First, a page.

So who are these self-entitled and demanding employees? They're your kids! As you struggle to keep up-to-date on the latest technological innovation and manage the relentless stream of news sound bites by the second, you also busy playing the role of your millennial kids' career coaches and life counsellors for fear that they might move back home. So where did you go wrong?
Everyone should act as a leader to make a strong environment for their business. If you are reading this, you may be a smart leader that knows how to earn money and build long-term relationships with your clients. If you analyze the key behind this kind of success you will find there is a simple answer: empathy.
Since I launched my business, executives have told me that they didn't have the time, money nor inclination to train and promote anyone other than the top 20 percent of their leadership, because that is where they believed their profits came from. Wrong. The negative financial effects of ignoring 80 percent of your workforce are as damaging as they are prevailing.
If you can master this skill our research demonstrates that you can increase trust in leadership by 9 per cent in as little as 13 weeks. What does this mean to business higher productivity? Less churn. What does the mean to politicians, the difference between losing and winning, especially in a horse race election like Ontario's.
This is a generation that cares about their community and is very motivated to make a difference. By providing opportunities to positively impact their community, you will also help them feel good about themselves and their company, which will ultimately have a profound impact on relieving their stress.
What I think is important to remember is that the twenty-somethings of the 60's weren't any different than us. They had the same advantages and disadvantages that we have -- I mean, minus iStuff. But they felt comfortable enough to get weird and be anti-establishment and fight for what they believed in. Why don't we?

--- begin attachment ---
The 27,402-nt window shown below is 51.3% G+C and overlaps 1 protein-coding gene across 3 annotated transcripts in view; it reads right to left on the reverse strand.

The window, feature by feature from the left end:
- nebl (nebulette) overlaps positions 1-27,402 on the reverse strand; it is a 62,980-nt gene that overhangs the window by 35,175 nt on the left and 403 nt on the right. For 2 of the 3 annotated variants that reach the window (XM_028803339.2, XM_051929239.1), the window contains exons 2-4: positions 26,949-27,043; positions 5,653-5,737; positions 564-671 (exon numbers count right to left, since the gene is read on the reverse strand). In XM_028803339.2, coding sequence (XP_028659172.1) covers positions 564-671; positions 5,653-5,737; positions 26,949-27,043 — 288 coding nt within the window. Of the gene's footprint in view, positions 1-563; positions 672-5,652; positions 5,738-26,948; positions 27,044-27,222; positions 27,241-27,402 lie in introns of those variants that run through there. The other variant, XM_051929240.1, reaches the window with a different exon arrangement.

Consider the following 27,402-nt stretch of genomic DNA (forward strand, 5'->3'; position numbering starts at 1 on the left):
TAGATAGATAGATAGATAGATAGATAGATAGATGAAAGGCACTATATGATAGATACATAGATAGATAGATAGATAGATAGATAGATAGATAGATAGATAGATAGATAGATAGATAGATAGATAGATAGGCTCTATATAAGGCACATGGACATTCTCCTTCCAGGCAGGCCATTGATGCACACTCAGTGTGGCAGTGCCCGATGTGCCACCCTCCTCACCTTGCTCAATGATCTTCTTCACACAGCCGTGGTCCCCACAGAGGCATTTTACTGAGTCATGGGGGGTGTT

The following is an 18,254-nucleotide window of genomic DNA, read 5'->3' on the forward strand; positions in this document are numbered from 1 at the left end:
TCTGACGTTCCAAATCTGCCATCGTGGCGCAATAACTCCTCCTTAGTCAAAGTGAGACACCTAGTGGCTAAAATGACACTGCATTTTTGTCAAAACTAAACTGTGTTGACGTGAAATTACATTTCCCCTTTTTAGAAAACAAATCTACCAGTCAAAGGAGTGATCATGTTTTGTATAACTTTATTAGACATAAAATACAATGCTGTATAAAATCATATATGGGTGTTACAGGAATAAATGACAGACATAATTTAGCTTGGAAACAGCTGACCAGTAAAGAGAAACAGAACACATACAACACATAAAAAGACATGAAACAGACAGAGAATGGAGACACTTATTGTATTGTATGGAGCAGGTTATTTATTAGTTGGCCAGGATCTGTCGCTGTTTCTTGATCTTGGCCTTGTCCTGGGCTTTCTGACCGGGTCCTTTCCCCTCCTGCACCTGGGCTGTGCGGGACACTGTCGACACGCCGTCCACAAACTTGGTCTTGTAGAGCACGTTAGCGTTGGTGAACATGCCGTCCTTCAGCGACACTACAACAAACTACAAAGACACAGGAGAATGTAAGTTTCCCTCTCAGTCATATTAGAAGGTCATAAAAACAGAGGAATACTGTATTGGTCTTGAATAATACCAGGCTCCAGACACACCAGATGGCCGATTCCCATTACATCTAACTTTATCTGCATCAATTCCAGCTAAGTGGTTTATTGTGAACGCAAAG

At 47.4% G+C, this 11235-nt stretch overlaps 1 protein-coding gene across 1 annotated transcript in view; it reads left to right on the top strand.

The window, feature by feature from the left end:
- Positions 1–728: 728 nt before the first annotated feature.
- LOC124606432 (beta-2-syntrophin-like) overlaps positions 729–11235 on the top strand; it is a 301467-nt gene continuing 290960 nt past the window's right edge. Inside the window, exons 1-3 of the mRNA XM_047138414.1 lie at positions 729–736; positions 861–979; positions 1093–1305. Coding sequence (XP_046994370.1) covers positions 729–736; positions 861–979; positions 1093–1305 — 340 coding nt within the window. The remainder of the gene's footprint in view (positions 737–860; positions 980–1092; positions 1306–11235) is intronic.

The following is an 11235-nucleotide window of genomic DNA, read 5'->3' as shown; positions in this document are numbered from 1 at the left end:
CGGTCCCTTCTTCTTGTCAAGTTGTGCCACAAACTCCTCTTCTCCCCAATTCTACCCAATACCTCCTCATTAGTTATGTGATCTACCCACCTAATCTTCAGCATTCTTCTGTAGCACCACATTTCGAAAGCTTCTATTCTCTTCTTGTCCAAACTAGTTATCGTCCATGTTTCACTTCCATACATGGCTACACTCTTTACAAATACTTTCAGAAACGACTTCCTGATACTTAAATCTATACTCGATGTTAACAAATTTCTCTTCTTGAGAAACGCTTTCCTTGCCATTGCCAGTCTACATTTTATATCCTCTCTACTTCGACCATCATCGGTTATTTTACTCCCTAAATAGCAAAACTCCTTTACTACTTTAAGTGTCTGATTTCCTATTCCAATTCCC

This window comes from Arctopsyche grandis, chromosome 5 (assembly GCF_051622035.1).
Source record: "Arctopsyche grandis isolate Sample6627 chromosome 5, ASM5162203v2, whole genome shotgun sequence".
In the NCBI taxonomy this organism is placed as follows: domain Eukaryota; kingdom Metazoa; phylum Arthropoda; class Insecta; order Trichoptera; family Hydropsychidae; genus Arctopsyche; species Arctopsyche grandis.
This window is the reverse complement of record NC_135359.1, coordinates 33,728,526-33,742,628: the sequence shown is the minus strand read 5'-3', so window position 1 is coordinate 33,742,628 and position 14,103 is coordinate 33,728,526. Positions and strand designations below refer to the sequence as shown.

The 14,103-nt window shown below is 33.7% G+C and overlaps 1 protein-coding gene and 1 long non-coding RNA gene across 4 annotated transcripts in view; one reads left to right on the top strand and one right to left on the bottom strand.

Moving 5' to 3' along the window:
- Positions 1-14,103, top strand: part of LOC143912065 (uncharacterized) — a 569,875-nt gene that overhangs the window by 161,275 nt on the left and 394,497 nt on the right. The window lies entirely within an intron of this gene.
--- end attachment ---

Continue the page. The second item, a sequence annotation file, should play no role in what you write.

While Millennials are known for being the generation of "job-hoppers," switching jobs year-to-year, data from our most recent study shows that the threat posed by high unemployment rates is starting to impact our career goals. A flashy open-concept office or extravagant signing bonus may not be what many new grads are looking for.
This is what it actually feels like to be not a girl not yet a woman. You're young enough to go out drinking on a Monday afternoon and old enough to take a good hard look at yourself in the mirror the next morning. You're young enough to still wear leggings as pants but old enough to realize you really need to start doing some squats.
In every business book in every business school in the world, the mandate of business is solely to maximize profit for shareholders. The rule of the game CEOs of the last 50 years were playing was "profit at all costs." Social impact was something you considered afterwards, maybe. The baby boomers may not have considered people and planet but they raised a generation of self-actualized, mission-based children.
While these digital natives bank and manage credit cards online and through mobile apps, only one third plan to file taxes themselves using tax software. Given that taxes are like the DNA of personal finances, it's only natural that doing it themselves is the next step in managing all aspects of their pocketbook. Here are three tax tips to help Millennials take full control come tax time.
Strangely enough today's business environment reflects the internal and external struggles of illness. Businesses regularly forego profits to throw money at customer surveys, logistics, marketing, and technology to keep their customers happy. Just as your body starts to fail from constant stress or neglected disease, a business with a corporate culture that is toxic to its employees starts to shut down.
We're bringing the traditional model of mentorship into the 21st century. In five years, 50 per cent of the workforce will be made up millenials. The scary thing? There is a big disconnect between the generation that created social media and those at the top running the companies. At least until now.
Avoid really talking to each other! Talking is vastly over-rated. All it does it force you to actually hear the other's side of things and that can only lead to understanding. which makes resentment much more difficult. Circumvent occasions for pleasantries. Nothing good comes from giving the other person the benefit of the doubt.
During the 30 days leading up to Christmas students and youth aged 16 - 29 told us that they are spending more on holiday activities and gifts for others. And it doesn't end there. Most troubling for many students will be paying tuition next semester. Here are some tips from StudentAwards for how to beat the holiday spending crunch.
I stopped journalling because I got online. I don't think that's a bad thing, but I am realizing that reconnecting, thinking how to package myself and my experiences in a palatable way, and "making memories" is getting in the way of actually living them. That is the one thing that today's technology has taught me. I may be able to get information and companionship instantly, but it doesn't mean that I should.